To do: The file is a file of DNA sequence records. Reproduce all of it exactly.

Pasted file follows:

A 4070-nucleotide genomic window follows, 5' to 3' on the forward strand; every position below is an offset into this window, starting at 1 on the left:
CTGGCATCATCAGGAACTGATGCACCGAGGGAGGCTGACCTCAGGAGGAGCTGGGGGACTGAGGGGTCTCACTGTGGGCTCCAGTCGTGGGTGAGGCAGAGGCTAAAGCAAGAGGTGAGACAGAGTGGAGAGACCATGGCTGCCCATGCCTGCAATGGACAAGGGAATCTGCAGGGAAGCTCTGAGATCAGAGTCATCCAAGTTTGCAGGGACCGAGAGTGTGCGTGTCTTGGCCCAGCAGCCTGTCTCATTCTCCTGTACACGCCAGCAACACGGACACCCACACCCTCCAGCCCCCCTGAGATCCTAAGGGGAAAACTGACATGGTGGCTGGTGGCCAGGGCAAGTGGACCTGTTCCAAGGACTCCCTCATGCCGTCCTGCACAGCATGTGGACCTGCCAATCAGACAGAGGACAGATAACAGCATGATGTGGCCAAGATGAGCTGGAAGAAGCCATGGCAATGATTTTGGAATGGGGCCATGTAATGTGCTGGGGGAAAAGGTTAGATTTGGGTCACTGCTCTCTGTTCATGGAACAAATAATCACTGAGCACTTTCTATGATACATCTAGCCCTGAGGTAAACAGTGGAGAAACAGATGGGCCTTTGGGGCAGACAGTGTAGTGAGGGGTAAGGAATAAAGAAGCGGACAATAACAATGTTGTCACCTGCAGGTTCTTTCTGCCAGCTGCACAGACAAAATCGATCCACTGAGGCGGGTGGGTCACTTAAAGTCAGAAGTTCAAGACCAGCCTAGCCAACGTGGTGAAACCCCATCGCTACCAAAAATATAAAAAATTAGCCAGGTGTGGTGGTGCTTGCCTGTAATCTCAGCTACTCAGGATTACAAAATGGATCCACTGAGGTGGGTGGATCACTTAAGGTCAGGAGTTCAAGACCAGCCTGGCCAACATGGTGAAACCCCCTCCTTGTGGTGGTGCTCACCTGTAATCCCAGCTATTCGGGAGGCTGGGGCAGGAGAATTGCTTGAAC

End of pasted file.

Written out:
A 4070-nucleotide genomic window follows, 5' to 3' on the forward strand; every position below is an offset into this window, starting at 1 on the left:
CTGGCATCATCAGGAACTGATGCACCGAGGGAGGCTGACCTCAGGAGGAGCTGGGGGACTGAGGGGTCTCACTGTGGGCTCCAGTCGTGGGTGAGGCAGAGGCTAAAGCAAGAGGTGAGACAGAGTGGAGAGACCATGGCTGCCCATGCCTGCAATGGACAAGGGAATCTGCAGGGAAGCTCTGAGATCAGAGTCATCCAAGTTTGCAGGGACCGAGAGTGTGCGTGTCTTGGCCCAGCAGCCTGTCTCATTCTCCTGTACACGCCAGCAACACGGACACCCACACCCTCCAGCCCCCCTGAGATCCTAAGGGGAAAACTGACATGGTGGCTGGTGGCCAGGGCAAGTGGACCTGTTCCAAGGACTCCCTCATGCCGTCCTGCACAGCATGTGGACCTGCCAATCAGACAGAGGACAGATAACAGCATGATGTGGCCAAGATGAGCTGGAAGAAGCCATGGCAATGATTTTGGAATGGGGCCATGTAATGTGCTGGGGGAAAAGGTTAGATTTGGGTCACTGCTCTCTGTTCATGGAACAAATAATCACTGAGCACTTTCTATGATACATCTAGCCCTGAGGTAAACAGTGGAGAAACAGATGGGCCTTTGGGGCAGACAGTGTAGTGAGGGGTAAGGAATAAAGAAGCGGACAATAACAATGTTGTCACCTGCAGGTTCTTTCTGCCAGCTGCACAGACAAAATCGATCCACTGAGGCGGGTGGGTCACTTAAAGTCAGAAGTTCAAGACCAGCCTAGCCAACGTGGTGAAACCCCATCGCTACCAAAAATATAAAAAATTAGCCAGGTGTGGTGGTGCTTGCCTGTAATCTCAGCTACTCAGGATTACAAAATGGATCCACTGAGGTGGGTGGATCACTTAAGGTCAGGAGTTCAAGACCAGCCTGGCCAACATGGTGAAACCCCCTCCTTGTGGTGGTGCTCACCTGTAATCCCAGCTATTCGGGAGGCTGGGGCAGGAGAATTGCTTGAAC